Oklahoma athletics: What's it like to be a non-athlete living in Headington Hall?

Despite the fact that OU student-athletes represent a minority inside the $75 million, state-of-the-art residence hall that was built for them, non-athletes who lived in Headington Hall during its inaugural year say they didn’t feel like outsiders or unwelcomed.
by Jason Kersey Published: July 12, 2014
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OU quarterback Trevor Knight, right, served pancakes to fellow Headington Hall residents last year during a
OU quarterback Trevor Knight, right, served pancakes to fellow Headington Hall residents last year during a "Late-Night Breakfast" event. PHOTO PROVIDED

— Over the first couple months Headington Hall was open last fall, a clear divide existed between athlete and non-athlete residents.

Oklahoma student-athletes began moving into the new facility in the summer, so when non-athletes joined them, “self-segregation” — as faculty-in-residence Kelly Damphousse called it — came pretty naturally. But by October that tension began to fade, and the 380 residents started embracing the things they all had in common.

“Coming in, I thought they were superstars,” said Guymon native and non-athlete Kaitlynn Maddox. “Why would they want to hang out with the normal people? I definitely thought they wouldn’t want anything to do with us.”

Headington Hall is fully funded and maintained by the athletics department. Impressing football recruits was a major impetus in getting the project off the ground. According to NCAA rules, though, non-athletes must make up at least 51 percent of all campus housing facilities.

Despite the fact that Oklahoma student-athletes represent a minority inside the $75 million, state-of-the-art residence hall that was built for them, non-athletes who lived in Headington Hall during its inaugural year say they didn’t feel like outsiders or unwelcomed.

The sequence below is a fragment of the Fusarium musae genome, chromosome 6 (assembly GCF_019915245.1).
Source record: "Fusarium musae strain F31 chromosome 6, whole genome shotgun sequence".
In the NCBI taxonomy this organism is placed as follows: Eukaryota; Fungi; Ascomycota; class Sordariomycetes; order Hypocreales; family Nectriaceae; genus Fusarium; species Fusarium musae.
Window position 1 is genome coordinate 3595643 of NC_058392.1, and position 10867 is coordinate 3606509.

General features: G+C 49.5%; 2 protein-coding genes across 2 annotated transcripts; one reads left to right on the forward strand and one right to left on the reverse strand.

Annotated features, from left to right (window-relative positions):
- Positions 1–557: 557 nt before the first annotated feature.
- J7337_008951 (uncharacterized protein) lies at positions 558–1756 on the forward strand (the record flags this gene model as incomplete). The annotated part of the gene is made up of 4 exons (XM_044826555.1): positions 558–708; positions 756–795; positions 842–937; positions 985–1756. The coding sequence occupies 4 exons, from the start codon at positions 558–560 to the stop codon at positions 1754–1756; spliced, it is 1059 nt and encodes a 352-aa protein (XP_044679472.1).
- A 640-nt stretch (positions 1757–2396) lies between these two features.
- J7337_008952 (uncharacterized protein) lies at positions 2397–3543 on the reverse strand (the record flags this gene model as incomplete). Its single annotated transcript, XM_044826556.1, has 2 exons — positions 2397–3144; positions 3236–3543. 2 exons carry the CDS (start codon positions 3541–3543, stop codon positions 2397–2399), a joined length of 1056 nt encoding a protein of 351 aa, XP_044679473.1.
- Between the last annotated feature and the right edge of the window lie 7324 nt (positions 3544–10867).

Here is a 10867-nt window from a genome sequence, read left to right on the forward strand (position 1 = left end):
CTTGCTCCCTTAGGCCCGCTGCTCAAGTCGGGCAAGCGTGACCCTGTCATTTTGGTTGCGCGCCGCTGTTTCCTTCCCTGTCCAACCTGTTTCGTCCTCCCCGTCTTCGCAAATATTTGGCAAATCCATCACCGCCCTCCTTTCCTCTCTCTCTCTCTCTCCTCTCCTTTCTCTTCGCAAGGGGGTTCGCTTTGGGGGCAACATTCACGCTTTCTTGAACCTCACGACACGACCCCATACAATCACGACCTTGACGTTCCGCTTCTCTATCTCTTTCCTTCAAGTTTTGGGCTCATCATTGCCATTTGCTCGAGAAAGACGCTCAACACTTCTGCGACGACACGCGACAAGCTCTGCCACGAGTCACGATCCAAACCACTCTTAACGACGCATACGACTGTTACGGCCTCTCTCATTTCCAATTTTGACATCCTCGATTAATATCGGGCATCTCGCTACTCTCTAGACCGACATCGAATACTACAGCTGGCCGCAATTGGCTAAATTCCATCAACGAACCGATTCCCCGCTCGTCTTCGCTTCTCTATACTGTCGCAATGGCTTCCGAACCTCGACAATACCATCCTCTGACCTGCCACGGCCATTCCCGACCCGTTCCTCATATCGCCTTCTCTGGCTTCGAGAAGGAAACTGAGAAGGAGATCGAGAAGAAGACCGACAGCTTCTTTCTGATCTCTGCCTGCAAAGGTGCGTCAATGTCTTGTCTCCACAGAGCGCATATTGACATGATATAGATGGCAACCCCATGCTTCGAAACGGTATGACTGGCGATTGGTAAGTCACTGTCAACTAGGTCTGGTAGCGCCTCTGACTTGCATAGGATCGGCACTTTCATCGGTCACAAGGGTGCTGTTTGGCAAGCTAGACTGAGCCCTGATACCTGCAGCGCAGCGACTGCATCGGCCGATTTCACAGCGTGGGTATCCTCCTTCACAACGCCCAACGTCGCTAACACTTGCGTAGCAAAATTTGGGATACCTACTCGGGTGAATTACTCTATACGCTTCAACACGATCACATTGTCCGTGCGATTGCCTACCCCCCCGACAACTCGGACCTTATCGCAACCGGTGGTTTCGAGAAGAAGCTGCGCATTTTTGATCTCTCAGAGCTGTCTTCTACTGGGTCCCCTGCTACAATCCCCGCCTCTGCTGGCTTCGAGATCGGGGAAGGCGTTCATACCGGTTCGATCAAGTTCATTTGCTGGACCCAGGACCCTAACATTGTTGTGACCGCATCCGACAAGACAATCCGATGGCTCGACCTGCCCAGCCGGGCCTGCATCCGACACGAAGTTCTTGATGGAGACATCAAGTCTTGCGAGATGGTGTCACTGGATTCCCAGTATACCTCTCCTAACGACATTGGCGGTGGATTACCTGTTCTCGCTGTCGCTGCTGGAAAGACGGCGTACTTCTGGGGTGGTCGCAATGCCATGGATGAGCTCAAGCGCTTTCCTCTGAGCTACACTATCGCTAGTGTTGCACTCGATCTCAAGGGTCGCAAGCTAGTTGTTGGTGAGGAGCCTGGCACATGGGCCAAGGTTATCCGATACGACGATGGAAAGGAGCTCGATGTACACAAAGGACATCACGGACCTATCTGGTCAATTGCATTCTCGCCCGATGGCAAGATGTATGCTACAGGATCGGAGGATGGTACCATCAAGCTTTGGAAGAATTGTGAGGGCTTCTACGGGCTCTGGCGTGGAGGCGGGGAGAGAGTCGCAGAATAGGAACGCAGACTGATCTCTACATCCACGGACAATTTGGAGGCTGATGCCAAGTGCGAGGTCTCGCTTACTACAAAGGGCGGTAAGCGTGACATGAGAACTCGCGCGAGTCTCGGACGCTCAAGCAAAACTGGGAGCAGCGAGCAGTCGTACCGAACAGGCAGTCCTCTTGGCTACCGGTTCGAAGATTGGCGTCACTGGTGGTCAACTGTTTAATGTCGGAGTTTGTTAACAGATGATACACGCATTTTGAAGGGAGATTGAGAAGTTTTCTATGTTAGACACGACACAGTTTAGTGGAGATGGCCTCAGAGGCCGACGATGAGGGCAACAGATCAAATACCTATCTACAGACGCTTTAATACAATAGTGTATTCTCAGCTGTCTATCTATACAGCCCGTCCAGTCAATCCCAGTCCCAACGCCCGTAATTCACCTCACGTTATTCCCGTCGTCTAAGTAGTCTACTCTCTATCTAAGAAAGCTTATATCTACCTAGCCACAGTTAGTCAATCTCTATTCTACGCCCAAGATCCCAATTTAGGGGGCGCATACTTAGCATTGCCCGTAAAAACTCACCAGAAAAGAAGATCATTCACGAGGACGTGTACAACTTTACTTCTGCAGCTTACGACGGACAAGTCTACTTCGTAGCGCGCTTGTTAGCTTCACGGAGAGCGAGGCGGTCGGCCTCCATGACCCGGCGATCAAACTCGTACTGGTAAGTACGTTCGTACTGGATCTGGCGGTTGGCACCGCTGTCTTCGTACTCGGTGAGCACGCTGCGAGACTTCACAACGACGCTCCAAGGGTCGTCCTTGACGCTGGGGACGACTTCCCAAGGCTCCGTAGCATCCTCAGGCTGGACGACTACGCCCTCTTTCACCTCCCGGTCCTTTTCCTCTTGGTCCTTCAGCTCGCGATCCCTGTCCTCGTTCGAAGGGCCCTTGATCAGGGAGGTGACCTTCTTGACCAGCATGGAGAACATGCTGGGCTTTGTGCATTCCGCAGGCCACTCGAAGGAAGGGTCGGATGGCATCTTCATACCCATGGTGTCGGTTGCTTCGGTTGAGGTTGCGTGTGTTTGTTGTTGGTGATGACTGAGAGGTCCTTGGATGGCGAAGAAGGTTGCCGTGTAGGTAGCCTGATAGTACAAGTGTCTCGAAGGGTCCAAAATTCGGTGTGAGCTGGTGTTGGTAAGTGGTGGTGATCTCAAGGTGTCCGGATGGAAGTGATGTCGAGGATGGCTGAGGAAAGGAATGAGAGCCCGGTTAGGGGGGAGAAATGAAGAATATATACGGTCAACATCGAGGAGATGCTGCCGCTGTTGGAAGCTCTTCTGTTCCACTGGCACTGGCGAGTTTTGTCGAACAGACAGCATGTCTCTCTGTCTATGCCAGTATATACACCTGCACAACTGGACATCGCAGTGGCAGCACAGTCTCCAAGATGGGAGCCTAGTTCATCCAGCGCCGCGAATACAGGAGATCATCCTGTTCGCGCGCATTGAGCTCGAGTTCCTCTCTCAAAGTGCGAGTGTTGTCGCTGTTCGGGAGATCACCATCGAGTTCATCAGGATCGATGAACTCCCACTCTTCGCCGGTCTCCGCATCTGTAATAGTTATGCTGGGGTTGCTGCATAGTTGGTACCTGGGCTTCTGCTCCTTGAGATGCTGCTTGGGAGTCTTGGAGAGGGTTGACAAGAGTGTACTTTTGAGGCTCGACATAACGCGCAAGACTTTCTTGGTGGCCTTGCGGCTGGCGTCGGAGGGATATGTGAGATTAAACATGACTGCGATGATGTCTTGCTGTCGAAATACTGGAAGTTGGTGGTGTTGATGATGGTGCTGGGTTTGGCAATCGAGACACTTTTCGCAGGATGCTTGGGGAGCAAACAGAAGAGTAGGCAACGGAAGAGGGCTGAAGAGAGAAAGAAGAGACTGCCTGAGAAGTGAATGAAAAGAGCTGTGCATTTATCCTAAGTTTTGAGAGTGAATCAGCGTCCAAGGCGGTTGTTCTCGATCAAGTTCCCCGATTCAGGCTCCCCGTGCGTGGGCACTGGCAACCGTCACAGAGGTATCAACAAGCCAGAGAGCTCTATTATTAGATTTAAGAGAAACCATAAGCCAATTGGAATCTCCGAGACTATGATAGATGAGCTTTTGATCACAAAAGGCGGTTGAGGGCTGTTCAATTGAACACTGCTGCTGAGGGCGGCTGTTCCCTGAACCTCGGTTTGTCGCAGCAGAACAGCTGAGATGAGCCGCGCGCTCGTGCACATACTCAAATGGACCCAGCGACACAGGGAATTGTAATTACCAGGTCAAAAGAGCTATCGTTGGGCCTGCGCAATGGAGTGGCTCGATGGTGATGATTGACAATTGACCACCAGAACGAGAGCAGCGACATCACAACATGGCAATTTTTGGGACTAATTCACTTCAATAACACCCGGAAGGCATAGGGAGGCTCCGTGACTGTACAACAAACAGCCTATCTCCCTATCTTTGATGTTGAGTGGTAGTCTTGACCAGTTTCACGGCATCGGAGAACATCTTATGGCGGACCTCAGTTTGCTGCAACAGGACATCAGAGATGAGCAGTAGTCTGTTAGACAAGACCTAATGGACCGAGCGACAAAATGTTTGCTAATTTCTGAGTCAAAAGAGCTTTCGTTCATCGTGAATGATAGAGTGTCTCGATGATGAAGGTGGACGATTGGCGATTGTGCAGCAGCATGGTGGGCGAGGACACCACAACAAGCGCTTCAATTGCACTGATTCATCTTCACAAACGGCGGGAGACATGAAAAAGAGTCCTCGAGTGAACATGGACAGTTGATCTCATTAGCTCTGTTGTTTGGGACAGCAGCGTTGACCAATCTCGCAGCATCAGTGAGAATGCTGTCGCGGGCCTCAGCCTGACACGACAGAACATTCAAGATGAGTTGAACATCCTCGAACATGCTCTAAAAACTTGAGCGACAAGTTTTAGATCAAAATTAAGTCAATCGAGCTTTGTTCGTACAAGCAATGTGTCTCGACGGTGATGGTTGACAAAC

Many OU athletes have already moved into Headington Hall for the 2014-15 school year, and the non-athletes will be joining them next month.

“There’s really not much of a difference,” said Dallas native Brandon Terrell, who lived in Headington Hall last year. “Throughout the dorm, I mean, I was on the second floor, and there were football guys on my floor, so it’s not like they put all the athletes on their own floors.

“They were right across the hallway from me. They’re treated the same way. They interact with us and talk to us.”

Headington Hall features apartment-style, two- and four-bedroom units. A large dining facility on the first floor is named after 2008 Heisman Trophy winner Sam Bradford, who donated $500,000 for the facility. There is also an 80-seat movie theater and a game room, plus several computer labs and study rooms.


by Jason Kersey
OU Sports Reporter
Jason Kersey became The Oklahoman's OU football beat writer in May 2012 after a year covering high school sports and OSU recruiting. Before joining the newspaper in November 2006 as a part-time results clerk, he covered high school football for...
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